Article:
In the final part of his series on the rise of the sharing economy, Adam Booth reviews Paul Mason's new book, PostCapitalism, about the impact of information technology and its contradictory contribution within the crisis-ridden capitalism system. What is the way forward for society in order to utilise the abundance of technology and wealth we see around us today?

In the first of a three-part article, Adam Booth examines the rise of the sharing economy, which has featured heavily in the media because of firms like AirBnB and Uber. These new models are presented as offering a revolutionary new dynamic phase in the life of capitalism. But the reality under capitalism is far from this utopian promise.

The world economy teeters on the brink and the global capitalist system has entered its deepest crisis since the 1930s. Governments around the world are scrambling to stabilize the economy, but by doing so they are disrupting the already fragile social and political equilibrium.

World stock markets have been in meltdown from Shanghai and Shenzhen to London and New York. A sea of red blighted the computer screens of the stock exchanges everywhere in a panic global sell-off. Shock and disbelief among investors was ubiquitous. Even as the Dow Jones claws its way back from its worst losses, extreme volatility pervades the entire system. Could this crash be a one-off event, which will quickly return to normal, or the beginning of a series of shocks in an unstoppable chain of events?

As Adam Booth explains in this article, serious bourgeois economists can see a new world economic slump coming, which they have no way of averting, having already used all the traditional measures they would have adopted in the past, lowering interest rates, credit, etc. In these conditions any important event, such as a Greek default or a dramatic turn of events in the Middle East, can trigger an unravelling of all the pent up contradictions.

Once more, the world economy is dangling on the edge of a precipice. The crisis in Greece has again hit the headlines and threatens to drag Europe down with it. The days when capitalism could simply sail by without a care in the world have gone forever. As in the interwar period, the crisis of capitalism remains deep-seated and protracted.

“Capitalist production constantly strives to overcome these immanent barriers [to its further development], but it overcomes them only by means that set up barriers afresh and on a more powerful scale. The true barrier to capitalist production is capital itself.” - Karl Marx

“Where were the Marxists in 2008, when the demise of Lehman Brothers almost brought about the collapse of capitalism?” asks a puzzled Ralph Atkins, the capital markets editor of the Financial Times. Well, unlike Mr. Atkins and his coterie of free-marketeers, we were not in a state of total bewilderment. We had predicted such an eventuality. As capitalism plunged into a deep slump, we were explaining to an ever-widening audience that the crisis, which bourgeois economists denied could ever happen, was a stunning confirmation of the correctness of Marx’s ideas. These ideas, which had been repeatedly declared out-of-date by capitalist apologists, were shown to be shockingly relevant, in total contrast to bourgeois economic theory and especially the discredited efficiency markets hypothesis.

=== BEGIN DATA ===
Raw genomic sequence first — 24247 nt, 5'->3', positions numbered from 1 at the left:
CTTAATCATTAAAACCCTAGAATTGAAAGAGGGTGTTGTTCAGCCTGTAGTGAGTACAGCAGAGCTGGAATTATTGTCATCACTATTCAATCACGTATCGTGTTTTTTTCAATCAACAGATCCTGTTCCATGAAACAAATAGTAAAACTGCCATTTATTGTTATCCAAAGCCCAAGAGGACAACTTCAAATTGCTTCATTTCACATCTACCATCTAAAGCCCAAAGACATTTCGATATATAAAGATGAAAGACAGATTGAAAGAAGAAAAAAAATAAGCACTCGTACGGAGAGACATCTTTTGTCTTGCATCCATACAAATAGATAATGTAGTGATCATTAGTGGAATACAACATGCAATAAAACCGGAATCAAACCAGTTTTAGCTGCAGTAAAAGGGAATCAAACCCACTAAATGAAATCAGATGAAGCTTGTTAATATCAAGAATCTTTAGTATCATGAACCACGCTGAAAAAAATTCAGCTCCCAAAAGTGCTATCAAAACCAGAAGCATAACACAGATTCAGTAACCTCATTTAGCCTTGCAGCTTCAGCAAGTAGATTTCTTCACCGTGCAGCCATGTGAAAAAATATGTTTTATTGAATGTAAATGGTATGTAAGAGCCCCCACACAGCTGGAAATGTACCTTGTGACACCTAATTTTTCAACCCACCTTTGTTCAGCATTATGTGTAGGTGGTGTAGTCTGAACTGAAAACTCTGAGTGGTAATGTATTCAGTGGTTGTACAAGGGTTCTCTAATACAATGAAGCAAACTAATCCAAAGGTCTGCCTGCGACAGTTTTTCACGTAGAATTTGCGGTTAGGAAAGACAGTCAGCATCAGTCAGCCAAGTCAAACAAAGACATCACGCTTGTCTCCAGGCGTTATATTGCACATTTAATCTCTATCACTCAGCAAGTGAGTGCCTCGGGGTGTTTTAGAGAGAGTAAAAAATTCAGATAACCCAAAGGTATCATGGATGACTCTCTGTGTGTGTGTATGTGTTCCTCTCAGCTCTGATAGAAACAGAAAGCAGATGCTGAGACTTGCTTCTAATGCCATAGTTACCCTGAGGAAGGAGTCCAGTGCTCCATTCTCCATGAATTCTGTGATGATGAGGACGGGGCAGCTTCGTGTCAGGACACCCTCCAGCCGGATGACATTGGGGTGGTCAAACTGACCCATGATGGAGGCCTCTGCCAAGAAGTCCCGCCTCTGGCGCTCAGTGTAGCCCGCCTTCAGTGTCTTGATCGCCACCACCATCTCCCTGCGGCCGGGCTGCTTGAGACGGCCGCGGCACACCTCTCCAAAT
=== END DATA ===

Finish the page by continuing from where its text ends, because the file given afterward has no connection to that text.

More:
In 2015, the rich are still getting richer and the poor are still getting poorer. This is the conclusion of a new report on inequality produced by Oxfam and based on data compiled by Credit Suisse. The report confirms that the richest 1% of the world’s population now collectively own 48% of all the wealth of the planet. By 2016, based on current trends, they will have over half - that is, more than the other 99% of us have put together.

Desperate times call for desperate measures. So it is that after years of crisis, and further months of prevaricating, it seems that quantitative easing (QE) will soon be implemented across the Eurozone. However, the contradictions that have prevented such a programme of QE in Europe up until now have not gone away, and the fault lines along which the Eurozone will crack are already apparent and clear.

As they danced away the Old Year and welcomed the New with, as usual, copious quantities of the finest champagne, the bourgeois from New York to London must have felt a satisfying glow of confidence. Seven years after the 2008 calamity, are they not still firmly in command? The earlier fears that the crisis must lead to some terrible social and political Apocalypse have dissipated. Capitalism is alive and well. The profits are flowing freely and the rich are ever richer. In short, everything is for the best in the best of all capitalist worlds.

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